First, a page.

Māthura. I am ruined! I am robbed!
Madanikā. Inasmuch as these two are looking up to heaven, and sighing, and chattering, and fastening their eyes on the door, I conclude that they must be the gambling-master and the gambler. [Approaching.] I salute you, sir.
Māthura. May happiness be yours.
Madanikā. Sir, which of you is the gambling-master?
With red lip wounded in love’s ardent play,
On whom is bent that sweet, coquettish eye?
For whom that lisp that steals the heart away?16
I haven’t got any money. You’ll have to look somewhere else.
Madanikā. You are certainly no gambler, if you talk that way. Is there any one who owes you money?
Māthura. There is. He owes ten gold-pieces. What of him?
Madanikā. In his behalf my mistress sends you this bracelet. No, no! He sends it himself.
Māthura. [Seizing it joyfully.] Well, well, you may tell the noble youth that his account is squared. Let him come and seek delight again in gambling.[Exeunt Māthura and the gambler.
Madanikā. [Returning to Vasantasenā.] Mistress, the gambling-master and the gambler have gone away well-pleased.
Vasantasenā. Go, sir, and comfort your kinsfolk.
Shampooer. Ah, madam, if it may be, these hands would gladly practice their art in your service.
Vasantasenā. But sir, he for whose sake you mastered the art, who first received your service, he should have your service still.
Shampooer. [Aside.] A very pretty way to decline my services. How shall I repay her kindness? [Aloud.] Madam, thus dishonored as a gambler, I shall become a Buddhist monk. And so, madam, treasure these words in your memory: “He was a shampooer, a gambler, a Buddhist monk.”
Vasantasenā. Sir, you must not act too precipitately.
Shampooer. Madam, my mind is made up. [He walks about.]
I gambled, and in gambling I did fall,
Till every one beheld me with dismay.
Now I shall show my honest face to all,
And walk abroad upon the king’s highway.17
[Tumultuous cries behind the scenes.]
Shampooer. [Listening.] What is this? What is this? [Addressing some one behind the scenes.] What did you say? “Post-breaker, Vasantasenā’s rogue elephant, is at liberty!” Hurrah! I must go and see the lady’s best elephant. No, no! What have I to do with these things? I must hold to my resolution.[Exit.
[Then enter hastily Karnapūraka, highly delighted, wearing a gorgeous mantle.]
Karnapūraka. Where is she? Where is my mistress?
Madanikā. Insolent! What can it be that so excites you? You do not see your mistress before your very eyes.
Karnapūraka. [Perceiving Vasantasenā.] Mistress, my service to you.
Vasantasenā. Karnapūraka, your face is beaming. What is it?
Karnapūraka. [Proudly.] Oh, mistress! You missed it! You didn’t see Karnapūraka’s heroism to-day!
Vasantasenā. What, Karnapūraka, what?
Karnapūraka. Listen. Post-breaker, my mistress’ rogue elephant, broke the stake he was tied to, killed his keeper, and ran into the street, making a terrible commotion. You should have heard the people shriek,
Take care of the babies, as quick as you can.
And climb up a roof or a tree!
The elephant rogue wants the blood of a man.
Escape! Run away! Can’t you see?18
Girdles, set with gems and things,
Break away from fastenings!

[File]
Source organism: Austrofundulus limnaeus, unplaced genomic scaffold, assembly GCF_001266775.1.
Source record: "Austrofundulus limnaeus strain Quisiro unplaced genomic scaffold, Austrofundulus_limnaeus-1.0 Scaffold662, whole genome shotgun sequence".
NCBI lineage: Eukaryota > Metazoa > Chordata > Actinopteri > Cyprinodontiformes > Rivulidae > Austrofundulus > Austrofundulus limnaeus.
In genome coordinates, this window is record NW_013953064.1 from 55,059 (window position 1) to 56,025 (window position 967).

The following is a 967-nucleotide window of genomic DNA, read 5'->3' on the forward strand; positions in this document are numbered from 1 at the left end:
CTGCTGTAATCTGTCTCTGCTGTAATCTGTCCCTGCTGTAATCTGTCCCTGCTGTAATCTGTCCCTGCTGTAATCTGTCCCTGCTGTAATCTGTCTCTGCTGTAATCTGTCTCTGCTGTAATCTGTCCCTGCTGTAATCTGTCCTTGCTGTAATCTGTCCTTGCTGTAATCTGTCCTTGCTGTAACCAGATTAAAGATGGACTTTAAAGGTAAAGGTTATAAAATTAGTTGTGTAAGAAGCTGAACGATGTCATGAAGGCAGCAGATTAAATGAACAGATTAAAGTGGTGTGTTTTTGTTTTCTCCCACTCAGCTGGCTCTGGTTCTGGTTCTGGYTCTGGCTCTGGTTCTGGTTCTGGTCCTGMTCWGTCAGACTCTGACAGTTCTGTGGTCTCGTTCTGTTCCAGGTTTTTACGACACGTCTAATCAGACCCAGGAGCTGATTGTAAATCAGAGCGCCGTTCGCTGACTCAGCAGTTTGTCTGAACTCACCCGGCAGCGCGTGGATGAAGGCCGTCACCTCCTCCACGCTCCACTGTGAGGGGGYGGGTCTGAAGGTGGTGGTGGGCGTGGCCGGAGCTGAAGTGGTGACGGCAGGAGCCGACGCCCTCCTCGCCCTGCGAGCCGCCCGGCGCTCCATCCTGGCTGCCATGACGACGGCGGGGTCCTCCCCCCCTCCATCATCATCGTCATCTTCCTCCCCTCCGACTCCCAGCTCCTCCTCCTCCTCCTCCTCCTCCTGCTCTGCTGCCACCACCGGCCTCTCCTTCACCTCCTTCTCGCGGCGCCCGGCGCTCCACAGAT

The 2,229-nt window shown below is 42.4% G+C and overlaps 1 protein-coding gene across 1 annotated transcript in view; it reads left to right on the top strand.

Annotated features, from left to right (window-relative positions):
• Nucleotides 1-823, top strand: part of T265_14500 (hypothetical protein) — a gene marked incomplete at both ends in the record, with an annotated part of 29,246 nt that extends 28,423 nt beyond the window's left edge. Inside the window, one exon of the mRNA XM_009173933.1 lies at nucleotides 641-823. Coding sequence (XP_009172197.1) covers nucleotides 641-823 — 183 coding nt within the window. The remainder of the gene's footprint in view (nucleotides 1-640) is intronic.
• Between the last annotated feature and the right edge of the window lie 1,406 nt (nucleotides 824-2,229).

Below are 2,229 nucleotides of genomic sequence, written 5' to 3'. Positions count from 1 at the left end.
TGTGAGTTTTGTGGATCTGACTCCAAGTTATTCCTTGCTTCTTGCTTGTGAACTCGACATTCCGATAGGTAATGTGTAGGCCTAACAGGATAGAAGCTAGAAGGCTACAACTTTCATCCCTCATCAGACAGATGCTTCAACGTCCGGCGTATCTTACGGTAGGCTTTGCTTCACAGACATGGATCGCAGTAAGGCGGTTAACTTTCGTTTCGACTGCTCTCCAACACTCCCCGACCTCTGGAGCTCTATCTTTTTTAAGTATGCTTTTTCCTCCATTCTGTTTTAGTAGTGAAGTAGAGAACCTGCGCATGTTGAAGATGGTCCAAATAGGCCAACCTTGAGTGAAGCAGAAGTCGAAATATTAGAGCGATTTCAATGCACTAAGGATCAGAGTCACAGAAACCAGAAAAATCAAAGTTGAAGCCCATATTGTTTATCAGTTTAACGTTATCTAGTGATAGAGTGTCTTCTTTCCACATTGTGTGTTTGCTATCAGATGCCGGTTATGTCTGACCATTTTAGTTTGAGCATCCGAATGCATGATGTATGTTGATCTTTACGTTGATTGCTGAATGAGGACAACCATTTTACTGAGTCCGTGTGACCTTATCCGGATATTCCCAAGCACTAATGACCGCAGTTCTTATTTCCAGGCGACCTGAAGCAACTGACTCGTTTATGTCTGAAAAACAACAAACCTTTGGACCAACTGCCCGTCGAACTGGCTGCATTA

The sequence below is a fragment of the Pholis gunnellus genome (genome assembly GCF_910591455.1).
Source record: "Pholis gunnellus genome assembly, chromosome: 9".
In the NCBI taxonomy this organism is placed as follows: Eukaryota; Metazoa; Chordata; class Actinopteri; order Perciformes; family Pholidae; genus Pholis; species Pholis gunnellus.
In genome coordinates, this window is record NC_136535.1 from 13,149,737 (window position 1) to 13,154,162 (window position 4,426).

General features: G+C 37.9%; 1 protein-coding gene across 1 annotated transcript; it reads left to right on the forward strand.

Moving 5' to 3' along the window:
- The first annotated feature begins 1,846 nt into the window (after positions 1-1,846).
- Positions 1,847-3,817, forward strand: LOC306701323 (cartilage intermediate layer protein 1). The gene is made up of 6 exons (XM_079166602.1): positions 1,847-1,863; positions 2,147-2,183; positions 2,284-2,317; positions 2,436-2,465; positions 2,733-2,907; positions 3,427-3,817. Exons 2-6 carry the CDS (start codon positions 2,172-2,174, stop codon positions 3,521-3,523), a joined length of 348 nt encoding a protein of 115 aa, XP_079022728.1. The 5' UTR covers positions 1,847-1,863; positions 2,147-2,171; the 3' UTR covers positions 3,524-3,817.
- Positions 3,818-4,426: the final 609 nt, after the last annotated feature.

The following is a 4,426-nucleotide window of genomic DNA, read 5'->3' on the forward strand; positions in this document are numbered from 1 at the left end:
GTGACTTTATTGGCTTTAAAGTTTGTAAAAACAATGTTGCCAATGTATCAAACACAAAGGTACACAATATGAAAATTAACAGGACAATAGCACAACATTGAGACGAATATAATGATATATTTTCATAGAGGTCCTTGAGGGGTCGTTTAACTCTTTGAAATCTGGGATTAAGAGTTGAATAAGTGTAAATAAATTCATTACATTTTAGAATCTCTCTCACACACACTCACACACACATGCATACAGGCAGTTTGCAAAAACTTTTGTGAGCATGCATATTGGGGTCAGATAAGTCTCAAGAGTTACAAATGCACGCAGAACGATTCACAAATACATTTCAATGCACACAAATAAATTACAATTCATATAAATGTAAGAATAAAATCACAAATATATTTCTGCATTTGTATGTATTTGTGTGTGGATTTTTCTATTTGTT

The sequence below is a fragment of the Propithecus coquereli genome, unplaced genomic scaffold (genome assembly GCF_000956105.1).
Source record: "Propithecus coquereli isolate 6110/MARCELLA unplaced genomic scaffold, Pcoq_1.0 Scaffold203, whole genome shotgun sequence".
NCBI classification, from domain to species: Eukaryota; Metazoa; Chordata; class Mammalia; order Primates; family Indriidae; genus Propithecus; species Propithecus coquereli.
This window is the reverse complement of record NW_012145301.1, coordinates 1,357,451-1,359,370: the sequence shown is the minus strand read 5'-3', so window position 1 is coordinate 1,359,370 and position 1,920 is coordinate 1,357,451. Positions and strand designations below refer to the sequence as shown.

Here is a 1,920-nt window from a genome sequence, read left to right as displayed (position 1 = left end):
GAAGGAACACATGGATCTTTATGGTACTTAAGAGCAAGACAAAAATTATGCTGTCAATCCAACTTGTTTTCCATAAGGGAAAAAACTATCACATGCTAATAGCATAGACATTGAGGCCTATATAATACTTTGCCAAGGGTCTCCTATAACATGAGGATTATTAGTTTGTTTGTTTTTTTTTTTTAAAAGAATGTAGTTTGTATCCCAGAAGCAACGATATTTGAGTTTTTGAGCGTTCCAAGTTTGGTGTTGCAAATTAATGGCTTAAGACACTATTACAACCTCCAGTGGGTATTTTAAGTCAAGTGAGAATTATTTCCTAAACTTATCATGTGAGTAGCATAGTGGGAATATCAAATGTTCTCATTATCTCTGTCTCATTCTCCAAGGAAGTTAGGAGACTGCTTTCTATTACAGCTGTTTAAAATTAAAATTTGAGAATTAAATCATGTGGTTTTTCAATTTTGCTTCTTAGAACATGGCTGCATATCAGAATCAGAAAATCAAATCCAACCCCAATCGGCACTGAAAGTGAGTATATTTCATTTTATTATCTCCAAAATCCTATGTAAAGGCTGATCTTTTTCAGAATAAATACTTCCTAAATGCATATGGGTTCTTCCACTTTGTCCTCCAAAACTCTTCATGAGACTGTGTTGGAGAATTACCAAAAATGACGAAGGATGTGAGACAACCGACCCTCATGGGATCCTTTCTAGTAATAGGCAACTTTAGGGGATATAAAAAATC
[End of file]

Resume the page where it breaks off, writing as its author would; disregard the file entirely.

See the bracelets snap asunder,
Each a tangled, pearly wonder!19
And that rogue of an elephant dives with his trunk and his feet and his tusks into the city of Ujjayinī, as if it were a lotus-pond in full flower. At last he comes upon a Buddhist monk. And while the man’s staff and his water-jar and his begging-bowl fly every which way, he drizzles water over him and gets him between his tusks. The people see him and begin to shriek again, crying “Oh, oh, the monk is killed!”
Vasantasenā. [Anxiously.] Oh, what carelessness, what carelessness!
Karnapūraka. Don’t be frightened. Just listen, mistress. Then, with a big piece of the broken chain dangling about him, he picked him up, picked up the monk between his tusks, and just then Karnapūraka saw him, I saw him, no, no! the slave who grows fat on my mistress’ rice-cakes saw him, stumbled with his left foot over a gambler’s score, grabbed up an iron pole out of a shop, and challenged the mad elephant—
Vasantasenā. Go on! Go on!
He really looked like some great mountain peak.
And from between those tusks of his I drew
The sacred hermit meek.20
Vasantasenā. Splendid, splendid! But go on!
Karnapūraka. Then, mistress, all Ujjayinī tipped over to one side, like a ship loaded unevenly, and you could hear nothing but “Hurrah, hurrah for Karnapūraka!” Then, mistress, a man touched the places where he ought to have ornaments, and, finding that he hadn’t any, looked up, heaved a long sigh, and threw this mantle over me.
Vasantasenā. Find out, Karnapūraka, whether the mantle is perfumed with jasmine or not.
Karnapūraka. Mistress, the elephant perfume is so strong that I can’t tell for sure.
Vasantasenā. Then look at the name.
Karnapūraka. Here is the name. You may read it, mistress. [He hands her the mantle.]
Vasantasenā. [Reads.] Chārudatta. [She seizes the mantle eagerly and wraps it about her.]
Madanikā. The mantle is very becoming to her, Karnapūraka.
Karnapūraka. Oh, yes, the mantle is becoming enough.
Vasantasenā. Here is your reward, Karnapūraka. [She gives him a gem.]
Karnapūraka. [Taking it and bowing low.] Now the mantle is most wonderfully becoming.
Vasantasenā. Karnapūraka, where is Chārudatta now?
Karnapūraka. He started to go home along this very street.
Vasantasenā. Come, girl! Let us go to the upper balcony and see Chārudatta.